Friday, August 15, 2014

[BioGeography / Ornithology • 2013] On the Origin of Pantepui Montane Biotas: A Perspective Based on the Phylogeny of Aulacorhynchus toucanets

Tepui Toucanet or Whitely's toucanet Aulacorhynchus whitelianus
illustration: John Gerrard Keulemans
Catalogue of the Birds in the British Museum. Volume 19 |

To understand the origin of Pantepui montane biotas, we studied the biogeography of toucanets in the genus Aulacorhynchus. These birds are ideal for analyzing historical relationships among Neotropical montane regions, given their geographic distribution from Mexico south to Bolivia, including northern Venezuela (Cordillera de la Costa), and the Pantepui. Analyses were based on molecular phylogenies using mitochondrial and nuclear DNA sequences. Topology tests were applied to compare alternative hypotheses that may explain the current distribution of Aulacorhynchus toucanets, in the context of previous hypotheses of the origin of Pantepui montane biotas. Biogeographic reconstructions in RASP and Lagrange were used to estimate the ancestral area of the genus, and an analysis in BEAST was used to estimate a time framework for its diversification. A sister relationship between the Pantepui and Andes+Cordillera de la Costa was significantly more likely than topologies indicating other hypothesis for the origin of Pantepui populations. The Andes was inferred as the ancestral area for Aulacorhynchus, and the group has diversified since the late Miocene. The biogeographic patterns found herein, in which the Andes are the source for biotas of other regions, are consistent with those found for flowerpiercers and tanagers, and do not support the hypothesis of the geologically old Pantepui as a source of Neotropical montain diversity. Based on the high potential for cryptic speciation and isolation of Pantepui populations, we consider that phylogenetic studies of additional taxa are important from a conservation perspective.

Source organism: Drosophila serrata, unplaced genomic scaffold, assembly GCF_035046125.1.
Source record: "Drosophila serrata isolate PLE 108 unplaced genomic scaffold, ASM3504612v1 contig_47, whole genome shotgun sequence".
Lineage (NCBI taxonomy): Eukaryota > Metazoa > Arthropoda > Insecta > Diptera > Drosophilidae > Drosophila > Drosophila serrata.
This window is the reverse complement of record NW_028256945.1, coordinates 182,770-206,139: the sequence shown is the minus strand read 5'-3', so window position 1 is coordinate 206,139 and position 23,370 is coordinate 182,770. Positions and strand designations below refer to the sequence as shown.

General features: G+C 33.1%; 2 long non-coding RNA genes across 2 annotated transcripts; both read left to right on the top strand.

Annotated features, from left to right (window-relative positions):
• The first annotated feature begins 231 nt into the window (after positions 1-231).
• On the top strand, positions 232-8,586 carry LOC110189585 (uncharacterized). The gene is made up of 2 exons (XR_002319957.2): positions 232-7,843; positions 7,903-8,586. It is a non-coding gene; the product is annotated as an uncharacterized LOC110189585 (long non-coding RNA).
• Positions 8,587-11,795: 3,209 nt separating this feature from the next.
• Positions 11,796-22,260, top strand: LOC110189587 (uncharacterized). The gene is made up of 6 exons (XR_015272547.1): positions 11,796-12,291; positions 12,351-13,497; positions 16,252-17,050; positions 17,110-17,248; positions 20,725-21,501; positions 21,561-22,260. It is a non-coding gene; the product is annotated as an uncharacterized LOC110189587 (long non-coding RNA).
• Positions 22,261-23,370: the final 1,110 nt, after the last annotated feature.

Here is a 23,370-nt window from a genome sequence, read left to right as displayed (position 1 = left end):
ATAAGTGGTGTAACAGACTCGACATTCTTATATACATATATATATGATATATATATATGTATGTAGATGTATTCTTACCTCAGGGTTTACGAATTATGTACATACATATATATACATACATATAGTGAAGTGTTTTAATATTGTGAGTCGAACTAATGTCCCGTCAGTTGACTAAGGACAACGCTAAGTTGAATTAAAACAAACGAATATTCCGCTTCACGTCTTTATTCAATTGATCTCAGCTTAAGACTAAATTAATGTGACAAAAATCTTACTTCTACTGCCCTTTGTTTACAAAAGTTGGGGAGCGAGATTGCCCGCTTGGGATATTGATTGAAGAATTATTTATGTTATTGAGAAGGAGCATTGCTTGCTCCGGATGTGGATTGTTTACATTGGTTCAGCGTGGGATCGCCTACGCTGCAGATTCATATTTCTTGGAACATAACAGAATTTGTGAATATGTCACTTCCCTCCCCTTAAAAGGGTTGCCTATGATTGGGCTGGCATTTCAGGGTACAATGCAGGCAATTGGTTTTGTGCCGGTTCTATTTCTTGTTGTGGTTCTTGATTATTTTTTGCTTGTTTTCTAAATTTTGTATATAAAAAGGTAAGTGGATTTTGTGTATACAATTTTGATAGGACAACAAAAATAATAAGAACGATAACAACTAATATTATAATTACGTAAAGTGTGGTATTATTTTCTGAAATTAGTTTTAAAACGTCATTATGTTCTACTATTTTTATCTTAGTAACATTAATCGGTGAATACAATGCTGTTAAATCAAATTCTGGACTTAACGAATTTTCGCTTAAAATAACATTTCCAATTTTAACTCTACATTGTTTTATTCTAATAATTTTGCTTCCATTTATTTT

Figure 1. Geographic distribution of species in Aulacorhynchus.
Subspecies in the Aulacorhynchus prasinus complex are shown as independent evolutionary units following Puebla-Olivares et al. and Bonaccorso et al.; taxonomy of South American species, other than A. prasinus, follows Remsen et al.

Figure 3. Ancestral area reconstruction for species in the genus Aulacorhynchus.
Colors indicate geographic areas and combinations of up to two areas, and roman numerals indicate nodes of interest.
 A: Bayesian Binary MCMC Analysis in RASP; pie charts indicate the marginal probability of each area at nodes of interest; nodal support expressed as Bayesian posterior probabilities are showed above pie charts, with asterisks indicating Bayesian posterior probabilities = 1.00.
B: Dispersal-Extinction-Cladogenesis analysis in Lagrange; numbers above splits indicate their relative probability; for simplicity, only splits summing ≥70 relative probability are shown.

 Elisa Bonaccorso and Juan M Guayasamin. 2013. On the Origin of Pantepui montane biotas: A Perspective Based on the Phylogeny of Aulacorhynchus toucanets. PLoS ONE. 8(6):e67321. DOI: